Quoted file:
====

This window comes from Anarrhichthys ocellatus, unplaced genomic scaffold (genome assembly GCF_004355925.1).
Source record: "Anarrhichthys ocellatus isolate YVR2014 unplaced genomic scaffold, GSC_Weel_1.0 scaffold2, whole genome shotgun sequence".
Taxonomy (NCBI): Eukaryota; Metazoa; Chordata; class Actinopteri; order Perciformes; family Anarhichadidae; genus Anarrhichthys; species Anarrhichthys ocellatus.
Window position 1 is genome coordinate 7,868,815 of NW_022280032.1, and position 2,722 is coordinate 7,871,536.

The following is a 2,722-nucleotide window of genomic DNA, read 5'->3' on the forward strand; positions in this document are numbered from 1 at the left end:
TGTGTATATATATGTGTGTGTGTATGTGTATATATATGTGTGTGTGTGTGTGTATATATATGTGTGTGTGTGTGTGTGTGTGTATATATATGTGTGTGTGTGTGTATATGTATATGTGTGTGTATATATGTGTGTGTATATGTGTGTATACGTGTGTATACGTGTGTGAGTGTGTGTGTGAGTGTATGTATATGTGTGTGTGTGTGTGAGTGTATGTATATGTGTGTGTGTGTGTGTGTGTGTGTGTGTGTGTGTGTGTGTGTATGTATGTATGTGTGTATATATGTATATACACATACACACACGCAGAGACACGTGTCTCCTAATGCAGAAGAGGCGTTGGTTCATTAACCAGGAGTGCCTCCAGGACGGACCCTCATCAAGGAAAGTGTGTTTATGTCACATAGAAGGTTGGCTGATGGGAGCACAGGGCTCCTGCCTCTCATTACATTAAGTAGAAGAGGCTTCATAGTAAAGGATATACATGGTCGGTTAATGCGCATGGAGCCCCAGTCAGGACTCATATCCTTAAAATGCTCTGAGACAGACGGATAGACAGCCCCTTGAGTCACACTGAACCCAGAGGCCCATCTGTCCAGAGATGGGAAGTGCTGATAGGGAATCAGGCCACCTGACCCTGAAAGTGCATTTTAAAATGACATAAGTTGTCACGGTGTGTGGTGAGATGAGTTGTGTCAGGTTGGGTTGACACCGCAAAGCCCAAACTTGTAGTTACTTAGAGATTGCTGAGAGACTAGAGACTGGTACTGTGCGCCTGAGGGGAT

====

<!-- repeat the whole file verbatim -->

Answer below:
This window comes from Anarrhichthys ocellatus, unplaced genomic scaffold (genome assembly GCF_004355925.1).
Source record: "Anarrhichthys ocellatus isolate YVR2014 unplaced genomic scaffold, GSC_Weel_1.0 scaffold2, whole genome shotgun sequence".
Taxonomy (NCBI): Eukaryota; Metazoa; Chordata; class Actinopteri; order Perciformes; family Anarhichadidae; genus Anarrhichthys; species Anarrhichthys ocellatus.
Window position 1 is genome coordinate 7,868,815 of NW_022280032.1, and position 2,722 is coordinate 7,871,536.

The following is a 2,722-nucleotide window of genomic DNA, read 5'->3' on the forward strand; positions in this document are numbered from 1 at the left end:
TGTGTATATATATGTGTGTGTGTATGTGTATATATATGTGTGTGTGTGTGTGTATATATATGTGTGTGTGTGTGTGTGTGTGTATATATATGTGTGTGTGTGTGTATATGTATATGTGTGTGTATATATGTGTGTGTATATGTGTGTATACGTGTGTATACGTGTGTGAGTGTGTGTGTGAGTGTATGTATATGTGTGTGTGTGTGTGAGTGTATGTATATGTGTGTGTGTGTGTGTGTGTGTGTGTGTGTGTGTGTGTGTGTATGTATGTATGTGTGTATATATGTATATACACATACACACACGCAGAGACACGTGTCTCCTAATGCAGAAGAGGCGTTGGTTCATTAACCAGGAGTGCCTCCAGGACGGACCCTCATCAAGGAAAGTGTGTTTATGTCACATAGAAGGTTGGCTGATGGGAGCACAGGGCTCCTGCCTCTCATTACATTAAGTAGAAGAGGCTTCATAGTAAAGGATATACATGGTCGGTTAATGCGCATGGAGCCCCAGTCAGGACTCATATCCTTAAAATGCTCTGAGACAGACGGATAGACAGCCCCTTGAGTCACACTGAACCCAGAGGCCCATCTGTCCAGAGATGGGAAGTGCTGATAGGGAATCAGGCCACCTGACCCTGAAAGTGCATTTTAAAATGACATAAGTTGTCACGGTGTGTGGTGAGATGAGTTGTGTCAGGTTGGGTTGACACCGCAAAGCCCAAACTTGTAGTTACTTAGAGATTGCTGAGAGACTAGAGACTGGTACTGTGCGCCTGAGGGGAT